More than initially budgeted was spent on asylum seekers, causing the government to use the Chicago COVID-19 relief funds. According to Mayor Brandon Johnson, unfortunately, the city’s space is no longer fit to support the growing need for housing. More funds are required to assist the thousands of migrants seeking refuge there. More about this has been discussed below.
Chicago COVID-19 Relief Funds to Be Used for Settling the Issue
The city had to take $95 million in federal pandemic aid funds via the American Rescue Plan to resolve the persistent staffing problem at migrant shelters.
Johnson backed up this decision by stating that the local municipalities are not built to support this crisis. After careful consideration, the relief fund money has been allocated for migrant expenses instead of the government’s day-to-day operations.
A significant chunk of this money went to Favorite Healthcare Staffing, a Kansas-based firm mainly concerned with caring for migrants at city-run shelters. Additionally, the allocated budget for helping migrants in 2024 is only $150 million.
Chicago received $1.887 billion from ARPA’s Local Fiscal Recovery Fund to deal with the negative impacts of COVID-19. These funds had to be used for related expenditures from March 2021 to December 2024.
On the other hand, the city has spent $138 million since November 2022 to deal with the crisis caused by the influx of asylum seekers from the Texas/Mexico border. Data from a database created by Johnson’s office supports this.
The $95 million will be used for shelter leases, food, staffing, and other related expenditures. Furthermore, more than $400 million from the APRA funds has been put aside for the sake of community programs between fiscal years 2024 and 2026. But this will not be utilized in the New Arrivals Mission.
The Migrant Crisis Is Affecting Chicago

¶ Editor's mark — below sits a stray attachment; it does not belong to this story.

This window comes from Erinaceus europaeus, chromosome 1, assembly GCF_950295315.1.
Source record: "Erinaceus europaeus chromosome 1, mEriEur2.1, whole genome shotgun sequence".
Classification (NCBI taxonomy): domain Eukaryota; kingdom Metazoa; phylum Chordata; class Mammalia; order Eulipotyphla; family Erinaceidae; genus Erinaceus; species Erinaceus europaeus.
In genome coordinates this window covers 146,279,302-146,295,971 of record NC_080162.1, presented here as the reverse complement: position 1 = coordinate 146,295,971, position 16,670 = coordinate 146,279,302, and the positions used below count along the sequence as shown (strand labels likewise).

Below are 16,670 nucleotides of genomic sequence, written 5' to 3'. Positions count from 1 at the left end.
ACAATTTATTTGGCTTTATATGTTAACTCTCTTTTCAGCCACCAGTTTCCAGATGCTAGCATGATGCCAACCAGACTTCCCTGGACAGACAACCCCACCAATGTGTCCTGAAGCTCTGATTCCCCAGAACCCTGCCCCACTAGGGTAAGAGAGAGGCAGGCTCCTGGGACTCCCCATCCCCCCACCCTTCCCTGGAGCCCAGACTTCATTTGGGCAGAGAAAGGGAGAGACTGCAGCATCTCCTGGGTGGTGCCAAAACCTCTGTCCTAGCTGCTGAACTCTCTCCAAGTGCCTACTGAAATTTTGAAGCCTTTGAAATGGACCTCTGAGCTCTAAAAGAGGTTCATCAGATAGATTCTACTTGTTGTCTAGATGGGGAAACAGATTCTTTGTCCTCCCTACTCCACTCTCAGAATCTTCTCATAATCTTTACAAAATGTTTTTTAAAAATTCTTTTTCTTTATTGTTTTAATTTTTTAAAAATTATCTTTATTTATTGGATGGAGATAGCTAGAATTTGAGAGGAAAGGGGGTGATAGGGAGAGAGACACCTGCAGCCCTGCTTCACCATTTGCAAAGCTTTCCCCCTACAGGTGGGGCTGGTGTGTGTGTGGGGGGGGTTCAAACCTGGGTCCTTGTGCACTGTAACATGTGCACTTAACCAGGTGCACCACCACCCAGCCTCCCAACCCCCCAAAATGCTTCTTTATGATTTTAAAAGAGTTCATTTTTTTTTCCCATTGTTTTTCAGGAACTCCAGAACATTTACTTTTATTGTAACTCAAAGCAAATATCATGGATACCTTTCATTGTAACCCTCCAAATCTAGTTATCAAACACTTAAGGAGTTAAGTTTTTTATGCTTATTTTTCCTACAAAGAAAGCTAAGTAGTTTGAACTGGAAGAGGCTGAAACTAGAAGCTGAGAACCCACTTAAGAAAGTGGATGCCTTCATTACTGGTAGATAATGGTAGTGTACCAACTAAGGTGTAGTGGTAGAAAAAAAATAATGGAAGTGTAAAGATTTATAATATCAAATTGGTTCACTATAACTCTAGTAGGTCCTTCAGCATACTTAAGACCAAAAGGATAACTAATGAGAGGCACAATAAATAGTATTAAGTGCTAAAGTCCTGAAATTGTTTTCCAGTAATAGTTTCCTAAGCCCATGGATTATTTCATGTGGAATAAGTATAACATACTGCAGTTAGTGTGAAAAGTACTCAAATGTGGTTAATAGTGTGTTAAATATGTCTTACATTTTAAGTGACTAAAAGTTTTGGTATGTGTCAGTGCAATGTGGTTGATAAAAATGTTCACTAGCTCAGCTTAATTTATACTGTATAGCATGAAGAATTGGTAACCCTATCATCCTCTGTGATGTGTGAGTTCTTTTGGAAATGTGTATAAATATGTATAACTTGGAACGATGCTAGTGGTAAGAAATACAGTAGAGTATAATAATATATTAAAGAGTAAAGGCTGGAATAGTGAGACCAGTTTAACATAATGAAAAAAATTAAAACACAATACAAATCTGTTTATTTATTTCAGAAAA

This is the first time in history that the mayor has agreed that the city is running out of space. Local economies are solely subsidizing this growing international crisis, which is not sustainable in the long run.
Pastor John Zayas, the senior pastor at Grace and Peace Church, mentioned that due to a lack of space, the migrant families are living in buses, which is inconvenient.
His church is among the ten churches that are actively working alongside Johnson’s administration to provide the affected people with proper shelter. He also raised his voice about how no firm response from the federal government is forcing people to go out on the streets. This issue can become a more significant threat if handled after some time.
Zayas’ church is currently looking after 245 asylum seekers, and they are earnestly working forward to meet their goal of helping 375 people.
The allocation of $95 million has been met with backlash from several members of the Chicago City Council. According to their argument, the funds were supposed to look after the people of Chicago rather than the asylum seekers. The funds are not directed towards aiding businesses, individuals who have lost their loved ones, or those directly impacted. This undermines the intended purpose of Chicago’s COVID-19 pandemic relief funds, which were supposed to help the struggling Chicago community.
The members of the City Council are expected to request a hearing to decide whether Johnson has the sole authority to allocate $95 million without approval.
This ends our coverage of Chicago COVID-19 relief funds being used to deal with the migrant issue. If more information surfaces, we will update this site immediately.
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